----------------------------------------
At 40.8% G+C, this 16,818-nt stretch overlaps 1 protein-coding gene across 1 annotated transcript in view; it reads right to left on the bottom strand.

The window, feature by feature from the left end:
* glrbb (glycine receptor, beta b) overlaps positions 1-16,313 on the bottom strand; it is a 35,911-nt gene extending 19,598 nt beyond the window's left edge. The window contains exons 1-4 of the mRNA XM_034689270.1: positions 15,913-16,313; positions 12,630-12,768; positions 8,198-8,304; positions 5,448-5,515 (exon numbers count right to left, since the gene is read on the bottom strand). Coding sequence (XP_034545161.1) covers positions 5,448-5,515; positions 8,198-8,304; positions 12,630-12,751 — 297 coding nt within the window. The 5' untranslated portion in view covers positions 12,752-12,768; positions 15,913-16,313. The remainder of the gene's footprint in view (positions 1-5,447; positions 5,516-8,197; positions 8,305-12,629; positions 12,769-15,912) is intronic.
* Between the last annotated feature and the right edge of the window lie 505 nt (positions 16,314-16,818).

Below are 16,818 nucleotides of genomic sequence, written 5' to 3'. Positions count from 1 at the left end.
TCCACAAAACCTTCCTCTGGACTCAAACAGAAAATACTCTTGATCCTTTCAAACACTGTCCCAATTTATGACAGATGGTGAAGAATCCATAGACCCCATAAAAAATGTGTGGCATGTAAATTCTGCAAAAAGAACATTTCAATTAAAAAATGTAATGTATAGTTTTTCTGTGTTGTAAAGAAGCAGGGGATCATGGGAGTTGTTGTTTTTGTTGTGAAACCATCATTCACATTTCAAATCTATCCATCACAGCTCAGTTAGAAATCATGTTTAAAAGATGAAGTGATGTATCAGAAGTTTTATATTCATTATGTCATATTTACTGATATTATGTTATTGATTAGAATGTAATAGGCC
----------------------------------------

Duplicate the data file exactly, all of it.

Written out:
At 40.8% G+C, this 16,818-nt stretch overlaps 1 protein-coding gene across 1 annotated transcript in view; it reads right to left on the bottom strand.

The window, feature by feature from the left end:
* glrbb (glycine receptor, beta b) overlaps positions 1-16,313 on the bottom strand; it is a 35,911-nt gene extending 19,598 nt beyond the window's left edge. The window contains exons 1-4 of the mRNA XM_034689270.1: positions 15,913-16,313; positions 12,630-12,768; positions 8,198-8,304; positions 5,448-5,515 (exon numbers count right to left, since the gene is read on the bottom strand). Coding sequence (XP_034545161.1) covers positions 5,448-5,515; positions 8,198-8,304; positions 12,630-12,751 — 297 coding nt within the window. The 5' untranslated portion in view covers positions 12,752-12,768; positions 15,913-16,313. The remainder of the gene's footprint in view (positions 1-5,447; positions 5,516-8,197; positions 8,305-12,629; positions 12,769-15,912) is intronic.
* Between the last annotated feature and the right edge of the window lie 505 nt (positions 16,314-16,818).

Below are 16,818 nucleotides of genomic sequence, written 5' to 3'. Positions count from 1 at the left end.
TCCACAAAACCTTCCTCTGGACTCAAACAGAAAATACTCTTGATCCTTTCAAACACTGTCCCAATTTATGACAGATGGTGAAGAATCCATAGACCCCATAAAAAATGTGTGGCATGTAAATTCTGCAAAAAGAACATTTCAATTAAAAAATGTAATGTATAGTTTTTCTGTGTTGTAAAGAAGCAGGGGATCATGGGAGTTGTTGTTTTTGTTGTGAAACCATCATTCACATTTCAAATCTATCCATCACAGCTCAGTTAGAAATCATGTTTAAAAGATGAAGTGATGTATCAGAAGTTTTATATTCATTATGTCATATTTACTGATATTATGTTATTGATTAGAATGTAATAGGCC